The first time buyer’s conveyancing timeline

The first time buyer’s conveyancing timeline

The first time buyer’s conveyancing timeline Express Conveyancing

Buying your first home can be a strange experience. There is a flurry of activity at the beginning of the process, and at the end. But the middle can be somewhat of a mystery to those not in the know.

This guide offers a timeline to purchasing your first home, from your offer being accepted to collecting your keys. It can be unnerving during the process when you don’t hear much from your conveyancer, but this guide is here to reassure you that great things are happening in the background.

Stage 1: Offer acceptance

Be prepared for some major activity as soon as your offer is accepted. You need to get the ball rolling on your purchase immediately. This means officially appointing your conveyancing solicitor, making a full mortgage application, paying your mortgage and survey fees and making a payment on account for searches.

Stage 2: Conveyancers communicate

This is the stage where your conveyancing solicitor makes contact with your vendor’s solicitor. It happens around 5 days to a week after offer acceptance. Your solicitor receives the contract pack, checks the vendor’s title and arranges for the searches to commence.  Any enquiries will be raised at this point, and the answers and questions can go back and forth for a few weeks, or even months, before everything is ironed out.

Stage 3: Paperwork

By this stage, you will be concerned that you aren’t hearing much from your solicitor. This is the busiest period in the purchase, however, and all of the things that need to happen before the property becomes yours is happening now. There isn’t anything to tell you at this stage.

Your solicitor should now have your mortgage offer and should have returned the contract to the vendor’s solicitor. All enquiries and search results should be back and your solicitor will compile the reports in a file. You should have received the survey results and be happy to proceed.

Stage 4: Pre-exchange

Your conveyancing solicitor will meet with you to go through the file prior to exchange. They will also ask for your deposit so this can be transferred to the vendor’s solicitor on contract exchange day. This is the stage where you can query anything your solicitor has discovered and is the last chance you have to pull out of the purchase without penalty.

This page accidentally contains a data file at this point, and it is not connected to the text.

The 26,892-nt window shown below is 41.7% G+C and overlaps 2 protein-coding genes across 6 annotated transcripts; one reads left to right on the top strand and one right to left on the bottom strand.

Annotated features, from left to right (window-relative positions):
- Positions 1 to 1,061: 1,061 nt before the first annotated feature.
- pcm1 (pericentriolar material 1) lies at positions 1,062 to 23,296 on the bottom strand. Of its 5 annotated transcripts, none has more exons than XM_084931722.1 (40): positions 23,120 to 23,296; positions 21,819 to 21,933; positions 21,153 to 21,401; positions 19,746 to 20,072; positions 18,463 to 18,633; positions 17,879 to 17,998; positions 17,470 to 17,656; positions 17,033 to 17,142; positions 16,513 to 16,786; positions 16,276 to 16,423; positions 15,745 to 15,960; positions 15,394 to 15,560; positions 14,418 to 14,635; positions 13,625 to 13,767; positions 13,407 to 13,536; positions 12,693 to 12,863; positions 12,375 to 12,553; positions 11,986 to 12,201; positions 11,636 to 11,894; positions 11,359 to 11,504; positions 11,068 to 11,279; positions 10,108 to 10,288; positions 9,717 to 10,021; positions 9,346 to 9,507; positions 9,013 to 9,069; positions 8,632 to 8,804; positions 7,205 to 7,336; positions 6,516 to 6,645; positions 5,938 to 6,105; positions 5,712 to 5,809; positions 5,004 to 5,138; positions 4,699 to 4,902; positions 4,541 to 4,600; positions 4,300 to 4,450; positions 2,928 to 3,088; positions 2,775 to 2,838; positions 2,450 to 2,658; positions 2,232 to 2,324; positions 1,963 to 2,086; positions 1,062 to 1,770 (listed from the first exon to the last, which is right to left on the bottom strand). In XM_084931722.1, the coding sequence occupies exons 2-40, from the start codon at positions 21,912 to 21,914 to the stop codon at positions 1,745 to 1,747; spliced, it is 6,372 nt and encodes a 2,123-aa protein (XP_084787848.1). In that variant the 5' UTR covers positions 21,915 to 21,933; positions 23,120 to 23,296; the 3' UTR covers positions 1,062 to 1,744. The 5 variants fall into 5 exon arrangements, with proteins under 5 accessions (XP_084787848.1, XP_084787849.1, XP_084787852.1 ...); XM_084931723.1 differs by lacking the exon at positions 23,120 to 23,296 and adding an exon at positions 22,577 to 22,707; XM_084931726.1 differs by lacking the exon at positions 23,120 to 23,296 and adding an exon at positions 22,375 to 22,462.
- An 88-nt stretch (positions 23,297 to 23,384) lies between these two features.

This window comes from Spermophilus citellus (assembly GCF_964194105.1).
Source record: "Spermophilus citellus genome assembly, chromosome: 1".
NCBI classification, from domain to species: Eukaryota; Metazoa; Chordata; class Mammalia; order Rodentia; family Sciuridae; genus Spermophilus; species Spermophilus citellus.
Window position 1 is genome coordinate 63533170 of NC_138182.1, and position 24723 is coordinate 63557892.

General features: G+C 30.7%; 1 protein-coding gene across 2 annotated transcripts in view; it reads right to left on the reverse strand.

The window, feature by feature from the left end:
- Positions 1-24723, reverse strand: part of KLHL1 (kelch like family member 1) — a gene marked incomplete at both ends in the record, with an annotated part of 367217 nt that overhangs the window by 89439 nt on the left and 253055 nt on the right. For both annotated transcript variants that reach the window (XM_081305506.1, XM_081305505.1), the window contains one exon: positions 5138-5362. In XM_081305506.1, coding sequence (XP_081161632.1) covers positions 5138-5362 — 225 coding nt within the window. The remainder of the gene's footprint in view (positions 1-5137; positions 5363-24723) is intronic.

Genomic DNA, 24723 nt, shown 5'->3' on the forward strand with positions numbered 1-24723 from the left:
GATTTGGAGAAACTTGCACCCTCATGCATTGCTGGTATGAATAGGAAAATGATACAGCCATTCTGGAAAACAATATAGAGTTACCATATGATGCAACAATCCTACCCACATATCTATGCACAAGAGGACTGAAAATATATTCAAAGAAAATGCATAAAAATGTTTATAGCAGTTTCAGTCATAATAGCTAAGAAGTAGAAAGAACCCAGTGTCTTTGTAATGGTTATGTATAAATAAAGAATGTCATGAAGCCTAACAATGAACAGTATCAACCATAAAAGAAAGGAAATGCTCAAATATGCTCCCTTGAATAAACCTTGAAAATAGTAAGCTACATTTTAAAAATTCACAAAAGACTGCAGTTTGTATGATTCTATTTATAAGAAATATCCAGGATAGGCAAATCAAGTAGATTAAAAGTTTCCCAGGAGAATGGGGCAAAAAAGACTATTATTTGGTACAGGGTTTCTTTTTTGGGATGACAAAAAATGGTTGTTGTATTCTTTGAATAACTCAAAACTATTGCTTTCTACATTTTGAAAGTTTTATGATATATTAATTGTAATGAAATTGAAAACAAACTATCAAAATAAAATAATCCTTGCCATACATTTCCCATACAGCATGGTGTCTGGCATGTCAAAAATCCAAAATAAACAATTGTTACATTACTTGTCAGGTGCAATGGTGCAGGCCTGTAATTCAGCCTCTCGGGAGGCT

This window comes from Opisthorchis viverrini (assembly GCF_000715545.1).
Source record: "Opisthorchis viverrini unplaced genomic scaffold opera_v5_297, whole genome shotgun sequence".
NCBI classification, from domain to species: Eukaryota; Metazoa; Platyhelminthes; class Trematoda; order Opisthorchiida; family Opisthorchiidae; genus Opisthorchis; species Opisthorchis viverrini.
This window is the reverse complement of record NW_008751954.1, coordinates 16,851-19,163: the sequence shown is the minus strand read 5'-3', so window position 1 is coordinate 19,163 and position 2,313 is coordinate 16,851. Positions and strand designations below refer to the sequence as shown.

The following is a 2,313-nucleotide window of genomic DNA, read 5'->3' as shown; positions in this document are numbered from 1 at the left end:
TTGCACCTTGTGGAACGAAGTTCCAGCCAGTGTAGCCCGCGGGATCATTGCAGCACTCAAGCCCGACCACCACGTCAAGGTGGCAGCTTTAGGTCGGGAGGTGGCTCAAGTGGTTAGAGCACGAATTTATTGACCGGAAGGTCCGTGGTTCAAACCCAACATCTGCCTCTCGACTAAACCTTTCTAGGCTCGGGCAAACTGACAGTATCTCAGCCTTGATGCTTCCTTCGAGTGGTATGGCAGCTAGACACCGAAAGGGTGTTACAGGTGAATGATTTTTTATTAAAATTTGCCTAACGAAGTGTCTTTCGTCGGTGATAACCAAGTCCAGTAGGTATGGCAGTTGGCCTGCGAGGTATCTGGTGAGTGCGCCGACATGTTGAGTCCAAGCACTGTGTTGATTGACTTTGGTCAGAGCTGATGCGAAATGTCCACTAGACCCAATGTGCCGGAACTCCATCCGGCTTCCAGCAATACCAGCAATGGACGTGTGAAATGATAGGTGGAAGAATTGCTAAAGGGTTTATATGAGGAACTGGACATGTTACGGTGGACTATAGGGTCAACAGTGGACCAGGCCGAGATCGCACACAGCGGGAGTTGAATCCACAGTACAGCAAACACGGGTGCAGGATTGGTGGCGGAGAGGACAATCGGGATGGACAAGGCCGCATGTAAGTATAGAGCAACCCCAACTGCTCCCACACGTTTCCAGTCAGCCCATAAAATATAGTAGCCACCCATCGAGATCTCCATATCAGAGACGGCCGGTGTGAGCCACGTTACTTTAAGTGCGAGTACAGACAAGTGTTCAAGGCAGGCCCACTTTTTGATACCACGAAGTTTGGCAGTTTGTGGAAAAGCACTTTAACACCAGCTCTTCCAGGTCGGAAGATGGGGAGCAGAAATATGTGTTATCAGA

If everything is in order and you are happy to proceed, your solicitor will arrange a date with the vendor’s solicitor to exchange contracts. This can be a month or two before completion, but is usually just a week or even less.  You will be asked to agree a completion date before exchange and sign the contract in preparation.

Stage 5: Exchange of contracts

On this day, your conveyancing solicitor sends your contract and deposit to the vendor’s solicitor with an agreed completion date.  They will prepare a completion statement and advise your mortgage lender of the exchange and completion date.

You will get a phone call advising you that the deal is done and this is where the flurry of activity begins again. You usually have just a week to organise removals, arrange buildings insurance, sign all the final paperwork and pack. You may also want to set up mail redirection and make plans for vacating your old home.

Stage 6: Completion day

As a first time buyer, you don’t have the added worry of completing on your sale before your purchase can go through. It can still be a nerve-wracking time awaiting that call to say you can pick up the keys, though.

At your conveyancing solicitor’s side, they have probably drawn down on your mortgage the day before to reduce the chances of money being stuck in the system. Friday is the most popular completion day and things can get pretty slow in the bank CHAPS system. If your solicitor has your mortgage funds, they will transfer them telegraphically to your vendor’s solicitor. Once they confirm receipt, you will receive a phone call from your solicitor to advise you that completion has taken place. Shortly after that you should get a call from the estate agents, who can officially release the keys to you so you can move in to your new home.

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